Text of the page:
We suggest that renal status should be carefully investigated in patients with RP and renal disease, as it may potentially be an early manifestation of RP and may respond to TNF alpha blockade.

  1. Gergely P Jr, Poór G. Relapsing polychondritis. Best Pract Res Clin Rheumatol. 2004; 18: 723-738. PubMed: https://pubmed.ncbi.nlm.nih.gov/15454129/
  2. Chang-Miller A, Okamura M, Torres VE, Michet CJ, Wagoner RD, et al. Renal involvement in relapsing polychondritis. Medicine. 1987; 66: 202-217. PubMed: https://pubmed.ncbi.nlm.nih.gov/3574118/
  3. Dalal BI, Wallace AC, Slinger RP. IgA nephropathy in relapsing polychondritis. Pathology. 1988; 20: 85-89. PubMed: https://pubmed.ncbi.nlm.nih.gov/3287308/
  4. Meignan F, Maillefert F, Bargues L, Colle B, Colon S. Association of glomerular nephropathy with IgA deposits and relapsing polychondritis. Ann Med Interne (Paris). 1992; 143: 548-550. PubMed: https://pubmed.ncbi.nlm.nih.gov/1303599/
  5. Borgia F, Giuffrida R, Guarneri F, Cannavò SP. Relapsing Polychondritis: An Updated Review. Biomedicines. 2018; 6: 84. PubMed: https://pubmed.ncbi.nlm.nih.gov/30072598/
  6. Espinoza LR, Richman A, Bocanegra T, Pina I, Vasey FB, Rifkin SI, et al. Immune complex-mediated renal involvement in relapsing polychondritis. Am J Med. 1981: 71; 181-183. PubMed: https://pubmed.ncbi.nlm.nih.gov/6454344/
  7. Lee JE, Lee EK. A case of membranous nephropathy associated with relapsing polychondritis. Kidney Res Clin Pract. 2012; 31: 253-256. PubMed: https://pubmed.ncbi.nlm.nih.gov/26894028/
  8. Churg J, Ehrenreich T. Membranous nephropathy. Perspect Nephrol Hypertens. 1973; 1: 443-448. PubMed: https://pubmed.ncbi.nlm.nih.gov/4536436/
  9. Moulis G, Sailler L, Pugnet G, Astudillo L, Arlet P. Biologics in relapsing polychondritis: a case series. Clin Exp Rheumatol. 2013; 31: 937-939. PubMed: https://pubmed.ncbi.nlm.nih.gov/24021708/
  10. Moulis G, Pugnet G, Costedoat-Chalumeau N, Mathian A, Leroux G, et al. Efficacy and safety of biologics in relapsing polychondritis: a French national multicentre study. Ann Rheuma Dis. 2018; 77: 1172-1178. PubMed: https://pubmed.ncbi.nlm.nih.gov/29535124/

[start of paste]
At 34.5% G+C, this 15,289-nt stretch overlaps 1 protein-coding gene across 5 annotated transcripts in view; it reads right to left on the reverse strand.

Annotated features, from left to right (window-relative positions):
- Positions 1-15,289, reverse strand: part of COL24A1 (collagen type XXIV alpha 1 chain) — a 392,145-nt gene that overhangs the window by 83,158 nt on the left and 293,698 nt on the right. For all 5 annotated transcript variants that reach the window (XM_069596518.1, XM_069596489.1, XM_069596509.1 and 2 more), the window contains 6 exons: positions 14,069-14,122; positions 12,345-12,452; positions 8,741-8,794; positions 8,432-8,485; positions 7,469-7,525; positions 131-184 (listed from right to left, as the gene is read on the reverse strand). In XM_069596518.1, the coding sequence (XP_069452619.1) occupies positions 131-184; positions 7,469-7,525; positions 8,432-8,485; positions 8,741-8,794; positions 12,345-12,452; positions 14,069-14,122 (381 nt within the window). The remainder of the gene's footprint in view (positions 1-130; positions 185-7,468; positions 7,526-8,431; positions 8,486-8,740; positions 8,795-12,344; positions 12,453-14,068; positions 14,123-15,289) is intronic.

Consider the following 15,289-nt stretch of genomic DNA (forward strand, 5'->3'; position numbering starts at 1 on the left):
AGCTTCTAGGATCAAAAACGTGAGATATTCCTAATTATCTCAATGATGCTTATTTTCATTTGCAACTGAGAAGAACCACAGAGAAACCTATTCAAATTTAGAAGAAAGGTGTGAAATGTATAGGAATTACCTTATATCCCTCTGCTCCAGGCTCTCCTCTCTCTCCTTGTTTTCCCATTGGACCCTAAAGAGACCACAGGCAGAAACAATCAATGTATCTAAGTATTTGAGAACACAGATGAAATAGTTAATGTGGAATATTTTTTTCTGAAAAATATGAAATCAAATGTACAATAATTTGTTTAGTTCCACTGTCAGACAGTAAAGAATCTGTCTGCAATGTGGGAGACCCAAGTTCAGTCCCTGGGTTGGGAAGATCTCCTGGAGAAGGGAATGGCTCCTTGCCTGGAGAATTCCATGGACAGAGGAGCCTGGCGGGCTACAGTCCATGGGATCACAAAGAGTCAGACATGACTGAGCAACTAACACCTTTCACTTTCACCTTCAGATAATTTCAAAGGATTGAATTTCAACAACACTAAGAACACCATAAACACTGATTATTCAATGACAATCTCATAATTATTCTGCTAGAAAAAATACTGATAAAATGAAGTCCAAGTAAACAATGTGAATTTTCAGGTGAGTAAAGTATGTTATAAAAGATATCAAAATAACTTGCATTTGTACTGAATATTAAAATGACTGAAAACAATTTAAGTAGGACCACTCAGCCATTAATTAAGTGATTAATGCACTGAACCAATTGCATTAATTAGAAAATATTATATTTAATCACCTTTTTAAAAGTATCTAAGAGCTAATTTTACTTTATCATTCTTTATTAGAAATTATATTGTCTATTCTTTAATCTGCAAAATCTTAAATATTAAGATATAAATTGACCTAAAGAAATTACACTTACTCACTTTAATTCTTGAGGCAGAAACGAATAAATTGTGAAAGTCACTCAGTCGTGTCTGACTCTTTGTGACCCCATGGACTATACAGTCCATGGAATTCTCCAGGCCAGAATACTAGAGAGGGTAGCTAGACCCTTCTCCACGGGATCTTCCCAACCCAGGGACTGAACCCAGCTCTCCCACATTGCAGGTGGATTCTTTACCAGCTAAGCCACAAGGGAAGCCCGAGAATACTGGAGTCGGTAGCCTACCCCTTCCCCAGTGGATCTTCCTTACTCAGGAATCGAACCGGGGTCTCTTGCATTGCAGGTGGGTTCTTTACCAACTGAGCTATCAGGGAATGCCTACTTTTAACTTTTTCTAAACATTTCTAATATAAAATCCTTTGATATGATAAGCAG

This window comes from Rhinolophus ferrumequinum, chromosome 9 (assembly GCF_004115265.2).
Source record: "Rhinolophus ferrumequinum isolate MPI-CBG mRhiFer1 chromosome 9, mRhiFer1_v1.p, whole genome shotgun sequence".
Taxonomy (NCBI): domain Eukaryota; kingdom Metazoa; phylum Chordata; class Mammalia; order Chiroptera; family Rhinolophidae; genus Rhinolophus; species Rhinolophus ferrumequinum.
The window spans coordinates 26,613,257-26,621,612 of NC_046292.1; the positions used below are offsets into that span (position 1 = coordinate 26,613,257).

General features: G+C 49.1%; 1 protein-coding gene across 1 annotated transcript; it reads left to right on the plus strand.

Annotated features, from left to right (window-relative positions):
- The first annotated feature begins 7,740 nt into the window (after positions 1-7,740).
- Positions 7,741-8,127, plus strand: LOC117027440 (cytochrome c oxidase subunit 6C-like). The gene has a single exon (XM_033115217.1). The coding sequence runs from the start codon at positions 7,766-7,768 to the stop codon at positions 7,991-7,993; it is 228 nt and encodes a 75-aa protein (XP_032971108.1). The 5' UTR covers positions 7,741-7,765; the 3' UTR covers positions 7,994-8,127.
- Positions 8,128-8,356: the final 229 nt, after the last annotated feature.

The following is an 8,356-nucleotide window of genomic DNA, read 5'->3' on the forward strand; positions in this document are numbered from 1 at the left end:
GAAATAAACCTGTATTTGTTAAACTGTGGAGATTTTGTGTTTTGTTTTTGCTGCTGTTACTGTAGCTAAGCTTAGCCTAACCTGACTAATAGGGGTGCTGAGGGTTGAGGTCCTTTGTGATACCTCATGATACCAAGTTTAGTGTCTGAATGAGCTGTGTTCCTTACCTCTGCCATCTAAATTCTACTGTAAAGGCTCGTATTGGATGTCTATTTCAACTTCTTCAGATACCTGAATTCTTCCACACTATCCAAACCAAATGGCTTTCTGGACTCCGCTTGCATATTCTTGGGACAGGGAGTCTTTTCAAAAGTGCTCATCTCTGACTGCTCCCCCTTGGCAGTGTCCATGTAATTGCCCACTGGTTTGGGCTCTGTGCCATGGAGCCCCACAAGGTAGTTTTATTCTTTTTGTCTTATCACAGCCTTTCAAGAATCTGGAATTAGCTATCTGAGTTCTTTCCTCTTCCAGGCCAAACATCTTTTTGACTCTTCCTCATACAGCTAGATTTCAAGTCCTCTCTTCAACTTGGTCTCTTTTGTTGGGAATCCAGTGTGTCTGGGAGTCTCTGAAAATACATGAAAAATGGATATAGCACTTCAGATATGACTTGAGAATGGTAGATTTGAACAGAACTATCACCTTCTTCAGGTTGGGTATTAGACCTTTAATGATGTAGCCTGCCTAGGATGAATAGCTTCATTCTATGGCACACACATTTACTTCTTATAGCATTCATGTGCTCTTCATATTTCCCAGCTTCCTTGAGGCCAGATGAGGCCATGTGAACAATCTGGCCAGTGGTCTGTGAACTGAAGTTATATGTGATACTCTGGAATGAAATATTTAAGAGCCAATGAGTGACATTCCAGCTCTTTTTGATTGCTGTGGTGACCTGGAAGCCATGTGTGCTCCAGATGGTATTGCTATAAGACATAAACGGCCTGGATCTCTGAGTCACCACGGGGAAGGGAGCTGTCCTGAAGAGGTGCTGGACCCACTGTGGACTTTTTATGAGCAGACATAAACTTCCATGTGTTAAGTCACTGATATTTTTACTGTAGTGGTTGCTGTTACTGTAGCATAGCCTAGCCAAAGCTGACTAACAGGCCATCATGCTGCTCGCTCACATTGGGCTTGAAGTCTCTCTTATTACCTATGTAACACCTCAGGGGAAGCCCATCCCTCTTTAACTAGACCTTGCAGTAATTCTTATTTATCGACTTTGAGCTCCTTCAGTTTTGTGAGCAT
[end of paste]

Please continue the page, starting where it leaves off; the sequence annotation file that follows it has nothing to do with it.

11. Kaushik P, Rahmani M, Ellison W. Membranous glomerulonephritis with the use of etanercept in ankylosing spondylitis. Ann Pharmacother. 2011; 45: e62. PubMed: https://pubmed.ncbi.nlm.nih.gov/22116994/
  12. Ammar A, Zafar Ahmed Mahmood H, Shahid Z, Jain R, Chen G. Etanercept-associated Nephropathy. Cureus. 2019; 11: e5419. PubMed: https://pubmed.ncbi.nlm.nih.gov/31632872/
  13. Stokes MB, Foster K, Markowitz GS, Ebrahimi F, Hines W, et al. Development of glomerulonephritis during anti-TNF-alpha therapy for rheumatoid arthritis. Nephrol Dial Transplant. 2005; 20: 1400-1406. PubMed: https://pubmed.ncbi.nlm.nih.gov/15840673/
  14. Cantarini L, Vitale A, Brizi MG, Caso F, Frediani B, et al. Diagnosis and classification of relapsing polychondritis. J Autoimmun. 2014; 48-49: 53-59. PubMed: https://pubmed.ncbi.nlm.nih.gov/24461536/
  15. Yamada T, Itagaki F, Aratani S, Kawasaki S, Terada K, et al. A case of membranous nephropathy diagnosed with lupus nephritis 11 years after onset. CEN Case Rep. 2019; 8: 301-307. PubMed: https://pubmed.ncbi.nlm.nih.gov/31399881/
  16. Santoro D, Postorino A, Costantino G, Savica V, Bellinghieri G. Anti-TNF-alpha therapy in membranous glomerulonephritis. Clin Kidney J. 2012; 5: 487-488. PubMed: https://pubmed.ncbi.nlm.nih.gov/26019836/